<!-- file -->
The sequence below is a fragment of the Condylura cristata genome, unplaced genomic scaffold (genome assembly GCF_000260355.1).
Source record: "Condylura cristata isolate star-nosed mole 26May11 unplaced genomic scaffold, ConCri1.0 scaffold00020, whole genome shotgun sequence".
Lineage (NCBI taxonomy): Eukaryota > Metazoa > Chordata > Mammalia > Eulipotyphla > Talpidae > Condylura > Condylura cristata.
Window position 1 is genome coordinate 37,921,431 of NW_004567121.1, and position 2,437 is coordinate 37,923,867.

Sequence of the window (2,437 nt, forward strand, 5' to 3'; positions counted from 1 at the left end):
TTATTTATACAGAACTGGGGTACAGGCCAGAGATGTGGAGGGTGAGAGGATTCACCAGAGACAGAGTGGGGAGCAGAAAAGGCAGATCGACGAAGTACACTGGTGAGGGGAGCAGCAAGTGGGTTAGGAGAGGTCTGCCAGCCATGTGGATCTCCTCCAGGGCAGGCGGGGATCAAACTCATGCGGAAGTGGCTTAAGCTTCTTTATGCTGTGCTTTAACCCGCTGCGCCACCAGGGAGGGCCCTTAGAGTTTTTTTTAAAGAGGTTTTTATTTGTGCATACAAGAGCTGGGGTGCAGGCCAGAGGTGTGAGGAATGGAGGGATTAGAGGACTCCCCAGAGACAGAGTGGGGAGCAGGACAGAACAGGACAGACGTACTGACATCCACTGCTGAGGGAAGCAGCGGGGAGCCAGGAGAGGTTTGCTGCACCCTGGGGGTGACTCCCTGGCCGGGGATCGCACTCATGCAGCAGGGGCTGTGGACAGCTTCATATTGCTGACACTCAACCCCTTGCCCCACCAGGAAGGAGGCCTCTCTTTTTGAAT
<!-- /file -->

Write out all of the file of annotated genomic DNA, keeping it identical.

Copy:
The sequence below is a fragment of the Condylura cristata genome, unplaced genomic scaffold (genome assembly GCF_000260355.1).
Source record: "Condylura cristata isolate star-nosed mole 26May11 unplaced genomic scaffold, ConCri1.0 scaffold00020, whole genome shotgun sequence".
Lineage (NCBI taxonomy): Eukaryota > Metazoa > Chordata > Mammalia > Eulipotyphla > Talpidae > Condylura > Condylura cristata.
Window position 1 is genome coordinate 37,921,431 of NW_004567121.1, and position 2,437 is coordinate 37,923,867.

Sequence of the window (2,437 nt, forward strand, 5' to 3'; positions counted from 1 at the left end):
TTATTTATACAGAACTGGGGTACAGGCCAGAGATGTGGAGGGTGAGAGGATTCACCAGAGACAGAGTGGGGAGCAGAAAAGGCAGATCGACGAAGTACACTGGTGAGGGGAGCAGCAAGTGGGTTAGGAGAGGTCTGCCAGCCATGTGGATCTCCTCCAGGGCAGGCGGGGATCAAACTCATGCGGAAGTGGCTTAAGCTTCTTTATGCTGTGCTTTAACCCGCTGCGCCACCAGGGAGGGCCCTTAGAGTTTTTTTTAAAGAGGTTTTTATTTGTGCATACAAGAGCTGGGGTGCAGGCCAGAGGTGTGAGGAATGGAGGGATTAGAGGACTCCCCAGAGACAGAGTGGGGAGCAGGACAGAACAGGACAGACGTACTGACATCCACTGCTGAGGGAAGCAGCGGGGAGCCAGGAGAGGTTTGCTGCACCCTGGGGGTGACTCCCTGGCCGGGGATCGCACTCATGCAGCAGGGGCTGTGGACAGCTTCATATTGCTGACACTCAACCCCTTGCCCCACCAGGAAGGAGGCCTCTCTTTTTGAAT